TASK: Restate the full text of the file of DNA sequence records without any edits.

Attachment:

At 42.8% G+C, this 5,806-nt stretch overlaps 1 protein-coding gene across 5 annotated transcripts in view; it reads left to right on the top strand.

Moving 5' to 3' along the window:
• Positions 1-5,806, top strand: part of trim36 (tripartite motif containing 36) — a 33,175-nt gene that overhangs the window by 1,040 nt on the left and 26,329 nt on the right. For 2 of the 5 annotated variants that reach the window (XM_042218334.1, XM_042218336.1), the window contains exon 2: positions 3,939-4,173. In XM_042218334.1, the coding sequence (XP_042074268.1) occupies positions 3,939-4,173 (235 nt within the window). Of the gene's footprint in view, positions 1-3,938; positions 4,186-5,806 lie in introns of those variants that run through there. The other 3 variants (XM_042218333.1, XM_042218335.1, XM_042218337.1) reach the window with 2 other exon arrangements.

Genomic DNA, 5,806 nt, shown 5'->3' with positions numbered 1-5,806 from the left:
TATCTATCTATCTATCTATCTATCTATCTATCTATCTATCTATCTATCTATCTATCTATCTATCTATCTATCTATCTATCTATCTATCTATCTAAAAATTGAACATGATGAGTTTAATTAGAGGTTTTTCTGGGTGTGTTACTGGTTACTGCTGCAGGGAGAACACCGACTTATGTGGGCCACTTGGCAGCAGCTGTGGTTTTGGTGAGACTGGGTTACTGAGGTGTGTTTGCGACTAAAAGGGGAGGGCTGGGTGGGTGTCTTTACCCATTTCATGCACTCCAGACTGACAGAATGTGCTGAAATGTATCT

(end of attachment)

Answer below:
At 42.8% G+C, this 5,806-nt stretch overlaps 1 protein-coding gene across 5 annotated transcripts in view; it reads left to right on the top strand.

Moving 5' to 3' along the window:
• Positions 1-5,806, top strand: part of trim36 (tripartite motif containing 36) — a 33,175-nt gene that overhangs the window by 1,040 nt on the left and 26,329 nt on the right. For 2 of the 5 annotated variants that reach the window (XM_042218334.1, XM_042218336.1), the window contains exon 2: positions 3,939-4,173. In XM_042218334.1, the coding sequence (XP_042074268.1) occupies positions 3,939-4,173 (235 nt within the window). Of the gene's footprint in view, positions 1-3,938; positions 4,186-5,806 lie in introns of those variants that run through there. The other 3 variants (XM_042218333.1, XM_042218335.1, XM_042218337.1) reach the window with 2 other exon arrangements.

Genomic DNA, 5,806 nt, shown 5'->3' with positions numbered 1-5,806 from the left:
TATCTATCTATCTATCTATCTATCTATCTATCTATCTATCTATCTATCTATCTATCTATCTATCTATCTATCTATCTATCTATCTATCTATCTAAAAATTGAACATGATGAGTTTAATTAGAGGTTTTTCTGGGTGTGTTACTGGTTACTGCTGCAGGGAGAACACCGACTTATGTGGGCCACTTGGCAGCAGCTGTGGTTTTGGTGAGACTGGGTTACTGAGGTGTGTTTGCGACTAAAAGGGGAGGGCTGGGTGGGTGTCTTTACCCATTTCATGCACTCCAGACTGACAGAATGTGCTGAAATGTATCT